Why it's now or never for Wendell Scott's legacy and NASCAR's revolution

US Car News

His grandfather Wendell was the first black driver in NASCAR and for Warrick Scott, the series has to face up to its ugly past

Wendell Scott

ISC Images & Archives via Getty Images

“The more things change, the more things stay the same,” says Warrick Scott, the grandson of NASCAR’s first African-American driver, as he reflects on recent and ugly events unfolding in NASCAR, the US and rest of the world.

While today there is support for Bubba Wallace and his push back against racism within NASCAR, Wendell Scott endured racism, abuse and threats to his life for the entirety of his career throughout the 1960s and 70s.

Scott’s treatment after his Grand National victory in 1963 is something that NASCAR is yet to face up to to this day, according Warrick.

The race-winning trophy was handed to the white runner-up driver, Buck Baker, in front of the Deep South crowd. It wasn’t until hours later, once fans and media had left, that Wendell Scott was confirmed as the winner — by a two-lap margin.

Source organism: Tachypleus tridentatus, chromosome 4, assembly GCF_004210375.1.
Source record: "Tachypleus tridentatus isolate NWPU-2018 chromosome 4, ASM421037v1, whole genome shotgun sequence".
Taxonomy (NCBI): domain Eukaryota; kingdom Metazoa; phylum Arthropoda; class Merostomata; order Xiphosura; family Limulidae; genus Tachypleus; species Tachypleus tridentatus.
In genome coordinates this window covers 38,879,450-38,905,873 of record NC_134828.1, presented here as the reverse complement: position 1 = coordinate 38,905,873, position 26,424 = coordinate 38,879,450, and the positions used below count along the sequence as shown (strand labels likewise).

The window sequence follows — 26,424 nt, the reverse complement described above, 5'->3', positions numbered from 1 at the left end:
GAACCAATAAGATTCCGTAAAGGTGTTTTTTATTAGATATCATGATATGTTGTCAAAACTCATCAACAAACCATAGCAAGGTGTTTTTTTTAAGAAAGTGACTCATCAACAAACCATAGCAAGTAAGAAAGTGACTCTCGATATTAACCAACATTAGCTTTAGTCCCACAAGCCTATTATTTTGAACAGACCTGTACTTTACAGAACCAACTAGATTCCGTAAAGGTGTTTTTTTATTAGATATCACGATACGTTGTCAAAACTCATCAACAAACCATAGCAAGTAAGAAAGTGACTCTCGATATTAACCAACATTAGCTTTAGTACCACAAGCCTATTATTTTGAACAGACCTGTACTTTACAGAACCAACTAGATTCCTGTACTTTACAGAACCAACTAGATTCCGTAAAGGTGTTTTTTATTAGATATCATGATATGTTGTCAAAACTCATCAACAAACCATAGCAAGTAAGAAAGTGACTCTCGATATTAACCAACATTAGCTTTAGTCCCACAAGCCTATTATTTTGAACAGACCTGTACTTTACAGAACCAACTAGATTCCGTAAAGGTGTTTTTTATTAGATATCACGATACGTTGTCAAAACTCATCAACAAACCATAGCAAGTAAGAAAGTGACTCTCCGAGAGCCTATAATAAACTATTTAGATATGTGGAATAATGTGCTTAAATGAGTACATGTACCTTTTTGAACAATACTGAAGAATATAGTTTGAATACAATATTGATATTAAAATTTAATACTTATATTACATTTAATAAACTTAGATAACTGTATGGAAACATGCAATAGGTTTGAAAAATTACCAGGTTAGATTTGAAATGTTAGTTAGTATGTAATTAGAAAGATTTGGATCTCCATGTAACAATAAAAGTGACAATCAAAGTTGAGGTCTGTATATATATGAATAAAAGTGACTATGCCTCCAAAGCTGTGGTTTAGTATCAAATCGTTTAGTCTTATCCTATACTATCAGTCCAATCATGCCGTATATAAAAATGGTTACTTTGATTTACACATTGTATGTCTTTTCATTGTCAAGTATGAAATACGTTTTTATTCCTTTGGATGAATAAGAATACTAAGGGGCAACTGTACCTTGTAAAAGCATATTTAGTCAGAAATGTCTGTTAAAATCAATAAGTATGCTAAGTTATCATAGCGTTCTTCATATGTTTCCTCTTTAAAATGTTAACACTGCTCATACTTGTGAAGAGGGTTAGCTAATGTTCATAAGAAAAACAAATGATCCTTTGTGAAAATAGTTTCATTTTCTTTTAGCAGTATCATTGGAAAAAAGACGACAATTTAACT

Pleas by the Wendell Scott Foundation to have the trophy returned to the family have so far been unsuccessful. The silence has grown deafening in the face of recent events.

“The request I’m making is not just about the trophy from ’63, it is about the acknowledgement in the sport in totality, it’s about him receiving the proper recognition within the sport,” Warrick told Motor Sport.

“We haven’t had any response in regard to what I wrote. We haven’t had any. There’s nothing else to say. We haven’t received a phone call.

“The initial request was made in 2018. The request was not granted by NASCAR and so I chose to continue to be reengage it and to re-request it.”

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NASCAR declined to comment on the matter.

In the past weeks, the banning of the Confederate flag from all events and the support shown to Bubba Wallace have been seen as major steps in driving out racism from the current series. Warrick says that the return of the trophy would also acknowledge the wrongs of the past.